1. Mr D has very severe midback back. He bent and twisted, feeding his son, and then laughed. Every breath is a nightmare. A sprung rib is every chiropractor's delight. He or she has golden hands. 30 percent better after one treatment.
2. Mrs C has a long history of severe, disabling migraine headaches since having her wisdom teeth removed. She clenches her teeth at night. After six treatments she has no migraines but some jaw joint discomfort remains; a bite plate is in the offing.
3. Mrs U has the trophy for the worst back this year. After major surgery with plates and screws two years later she still had paresis in the lower leg and severe disabling back pain. She's doing far better than expected, in no little part due to a lift in her shoe for a very short leg.
4. Mr V is 86 years old and hurt his back helping his wife into the car. Just one treatment of the sacroiliac joint and he's eighty percent better. It's not always like that.
5. Mr W lay on his back knocking down a pillar. Turning his head causes severe vertigo. He needs the Epley exercises, not pills, research shows. Update, he's fine.
6. I myself had an acute exacerbation of a femoral nerve lesion last year. One immediate treatment by my colleague has fixed the pain in the lower back, but there's some residual numbness in the lower leg; no soaring tomorrow alas.
7. This lady is a 86 year old woman with a 63 scoliosis. Chronic lower back has been her lot in life but she's well pleased with chiropractic and comes for chiropractic help once a month; some conditions you can never cure.
8. She is an 78 year old woman, is doing remarkably well with a bad sciatica. But over 200 pounds she is not losing weight; in fact, gaining despite my suggestions. She's high risk for a stroke. I have referred her to a dietician to crack the whip.
9. A 61 year old man with upper cervical pain yesterday; it's not severe but also not getting better of its own accord. He's afraid it may turn very acute as when I treated him three years ago. Since then it's been fine.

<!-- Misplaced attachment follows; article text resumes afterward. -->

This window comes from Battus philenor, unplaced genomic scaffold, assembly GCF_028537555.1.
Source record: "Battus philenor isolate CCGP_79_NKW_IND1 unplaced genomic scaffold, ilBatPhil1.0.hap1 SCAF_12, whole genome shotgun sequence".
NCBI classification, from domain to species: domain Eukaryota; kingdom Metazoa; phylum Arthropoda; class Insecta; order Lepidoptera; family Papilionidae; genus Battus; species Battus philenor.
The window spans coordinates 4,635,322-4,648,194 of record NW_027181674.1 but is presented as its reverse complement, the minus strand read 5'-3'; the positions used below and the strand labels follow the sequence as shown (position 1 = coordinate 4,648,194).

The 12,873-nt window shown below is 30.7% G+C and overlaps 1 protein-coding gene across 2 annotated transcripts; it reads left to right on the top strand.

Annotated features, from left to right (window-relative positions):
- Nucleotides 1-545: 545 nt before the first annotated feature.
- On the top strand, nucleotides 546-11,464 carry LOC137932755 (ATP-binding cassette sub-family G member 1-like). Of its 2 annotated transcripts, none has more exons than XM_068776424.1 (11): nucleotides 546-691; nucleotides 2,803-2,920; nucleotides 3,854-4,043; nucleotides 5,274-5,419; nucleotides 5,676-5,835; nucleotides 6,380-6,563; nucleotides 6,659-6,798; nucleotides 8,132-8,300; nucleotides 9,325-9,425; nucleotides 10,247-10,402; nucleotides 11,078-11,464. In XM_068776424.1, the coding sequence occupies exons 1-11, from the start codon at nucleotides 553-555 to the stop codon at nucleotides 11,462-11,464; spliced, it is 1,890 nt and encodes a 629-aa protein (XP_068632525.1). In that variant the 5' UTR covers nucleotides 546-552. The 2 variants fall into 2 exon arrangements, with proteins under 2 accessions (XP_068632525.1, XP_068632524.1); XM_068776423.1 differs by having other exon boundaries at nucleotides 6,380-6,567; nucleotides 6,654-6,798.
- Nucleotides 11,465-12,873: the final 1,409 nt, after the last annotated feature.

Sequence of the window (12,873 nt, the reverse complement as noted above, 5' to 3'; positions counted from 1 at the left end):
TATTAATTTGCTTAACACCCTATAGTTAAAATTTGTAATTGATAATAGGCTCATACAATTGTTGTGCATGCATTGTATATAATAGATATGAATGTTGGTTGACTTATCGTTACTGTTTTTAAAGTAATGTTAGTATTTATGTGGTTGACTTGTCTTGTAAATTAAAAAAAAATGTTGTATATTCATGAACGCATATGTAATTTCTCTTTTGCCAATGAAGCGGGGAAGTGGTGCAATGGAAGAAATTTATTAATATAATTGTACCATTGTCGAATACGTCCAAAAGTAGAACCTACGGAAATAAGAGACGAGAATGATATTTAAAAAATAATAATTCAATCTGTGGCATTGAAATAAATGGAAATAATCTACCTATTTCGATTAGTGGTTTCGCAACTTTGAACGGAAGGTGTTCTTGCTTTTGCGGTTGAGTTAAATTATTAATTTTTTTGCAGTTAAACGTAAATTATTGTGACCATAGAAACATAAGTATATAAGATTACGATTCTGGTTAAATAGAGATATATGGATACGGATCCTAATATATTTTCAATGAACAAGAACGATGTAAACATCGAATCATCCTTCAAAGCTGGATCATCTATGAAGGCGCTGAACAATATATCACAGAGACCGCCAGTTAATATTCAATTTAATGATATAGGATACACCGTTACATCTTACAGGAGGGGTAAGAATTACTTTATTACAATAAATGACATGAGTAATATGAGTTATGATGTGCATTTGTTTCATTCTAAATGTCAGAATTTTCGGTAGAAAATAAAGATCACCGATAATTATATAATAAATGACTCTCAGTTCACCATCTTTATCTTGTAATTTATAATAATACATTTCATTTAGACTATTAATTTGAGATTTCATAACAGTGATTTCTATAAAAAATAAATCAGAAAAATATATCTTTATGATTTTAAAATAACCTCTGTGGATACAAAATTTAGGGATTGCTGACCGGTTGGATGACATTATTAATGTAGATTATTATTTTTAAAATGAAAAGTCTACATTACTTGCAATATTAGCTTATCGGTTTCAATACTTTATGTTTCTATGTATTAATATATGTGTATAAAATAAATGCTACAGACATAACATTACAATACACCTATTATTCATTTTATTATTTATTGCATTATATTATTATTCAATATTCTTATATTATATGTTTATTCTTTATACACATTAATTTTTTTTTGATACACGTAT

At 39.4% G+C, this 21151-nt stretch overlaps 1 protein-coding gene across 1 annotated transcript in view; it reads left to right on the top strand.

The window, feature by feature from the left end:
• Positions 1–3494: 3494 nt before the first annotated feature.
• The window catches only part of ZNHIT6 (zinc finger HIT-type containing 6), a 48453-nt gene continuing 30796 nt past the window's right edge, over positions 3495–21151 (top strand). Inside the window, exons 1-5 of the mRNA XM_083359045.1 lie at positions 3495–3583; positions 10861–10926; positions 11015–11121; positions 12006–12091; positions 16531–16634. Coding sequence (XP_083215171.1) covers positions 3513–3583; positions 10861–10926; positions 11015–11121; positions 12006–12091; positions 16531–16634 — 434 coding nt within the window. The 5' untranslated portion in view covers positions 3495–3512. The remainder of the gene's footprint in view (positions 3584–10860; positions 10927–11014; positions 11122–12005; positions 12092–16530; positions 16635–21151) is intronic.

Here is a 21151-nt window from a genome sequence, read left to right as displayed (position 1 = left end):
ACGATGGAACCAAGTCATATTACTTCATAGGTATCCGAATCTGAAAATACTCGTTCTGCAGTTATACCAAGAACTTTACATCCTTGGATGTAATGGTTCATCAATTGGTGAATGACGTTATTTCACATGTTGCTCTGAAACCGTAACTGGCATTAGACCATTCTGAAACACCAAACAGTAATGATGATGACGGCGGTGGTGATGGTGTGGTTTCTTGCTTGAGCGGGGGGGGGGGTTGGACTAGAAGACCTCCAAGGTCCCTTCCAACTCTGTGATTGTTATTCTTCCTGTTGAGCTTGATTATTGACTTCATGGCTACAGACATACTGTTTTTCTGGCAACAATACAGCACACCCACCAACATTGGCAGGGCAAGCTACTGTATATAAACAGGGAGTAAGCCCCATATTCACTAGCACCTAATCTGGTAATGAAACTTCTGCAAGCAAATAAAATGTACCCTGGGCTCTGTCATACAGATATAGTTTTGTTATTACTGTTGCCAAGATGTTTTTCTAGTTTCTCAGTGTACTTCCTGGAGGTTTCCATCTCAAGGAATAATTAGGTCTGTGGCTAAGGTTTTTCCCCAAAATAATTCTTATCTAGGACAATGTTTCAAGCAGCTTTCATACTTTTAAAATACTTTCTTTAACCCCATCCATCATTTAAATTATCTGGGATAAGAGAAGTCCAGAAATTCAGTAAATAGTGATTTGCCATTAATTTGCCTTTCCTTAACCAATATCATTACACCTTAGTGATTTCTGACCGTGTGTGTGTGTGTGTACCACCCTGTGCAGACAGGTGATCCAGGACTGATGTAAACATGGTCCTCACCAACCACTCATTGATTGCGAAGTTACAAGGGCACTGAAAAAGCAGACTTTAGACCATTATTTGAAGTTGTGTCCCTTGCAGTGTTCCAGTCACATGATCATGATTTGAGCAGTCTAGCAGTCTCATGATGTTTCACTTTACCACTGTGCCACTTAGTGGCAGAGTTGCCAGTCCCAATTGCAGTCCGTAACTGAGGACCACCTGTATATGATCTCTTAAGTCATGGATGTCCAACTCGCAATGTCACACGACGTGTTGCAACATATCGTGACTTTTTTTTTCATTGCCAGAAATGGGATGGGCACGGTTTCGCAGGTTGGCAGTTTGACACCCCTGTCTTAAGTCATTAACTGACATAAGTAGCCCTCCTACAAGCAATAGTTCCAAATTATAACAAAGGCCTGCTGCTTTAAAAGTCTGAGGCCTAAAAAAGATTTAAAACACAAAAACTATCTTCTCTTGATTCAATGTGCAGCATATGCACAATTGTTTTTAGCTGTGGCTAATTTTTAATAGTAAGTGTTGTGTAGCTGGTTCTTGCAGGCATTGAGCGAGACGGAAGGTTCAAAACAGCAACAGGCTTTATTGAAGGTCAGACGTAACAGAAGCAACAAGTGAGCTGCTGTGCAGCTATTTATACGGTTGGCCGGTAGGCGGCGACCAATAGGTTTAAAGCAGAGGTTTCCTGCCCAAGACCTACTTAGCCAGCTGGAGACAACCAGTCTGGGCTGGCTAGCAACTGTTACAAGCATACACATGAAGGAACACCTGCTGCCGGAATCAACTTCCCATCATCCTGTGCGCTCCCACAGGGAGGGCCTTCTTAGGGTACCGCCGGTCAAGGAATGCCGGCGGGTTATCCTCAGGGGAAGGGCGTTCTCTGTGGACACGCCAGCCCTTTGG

10. A 64 year old woman has had scheuermanns disease; it's left her with a spinal kyphosis and chronic middorsal pain. She responds well to chiropractic treatment provides she come every six weeks or so for maintenance treatment.
11. Mrs C has been having severe headaches, and taking a lot of analgesics. It's a non complicated upper cervical facet syndrome, and she's doing well.
12. Mrs D, a middle aged woman with hip pain of one year duration, despite other treatment. Xrays reveal an impingement syndrome and early hip arthritis. There's much to be done.
13. Mrs B has had one of the nastiest of conditions; vertigo caused by a disturbance in the inner ear. Falling repeatedly and vomiting she consulted her doctor but medication didn't help. After two sessions of the Epley manoeuvres she was 50 percent better. After two weeks 75 percent improved. No longer vomiting all falling. She's not enjoying the Brandt Daroff home exercises.
And so the day goes; chiropractors shouldn't be treating the elderly most medical sites state but that's so much bunkum.
Have a problem that's not getting better? Looking for a different slant on your pain? Want to pose a question?
Greetings, Dr B.
You helped me quite some time back with a soothing and professional response which turned out to be exactly correct. I now consult a local chiropractor. You write a superb newsletter, too.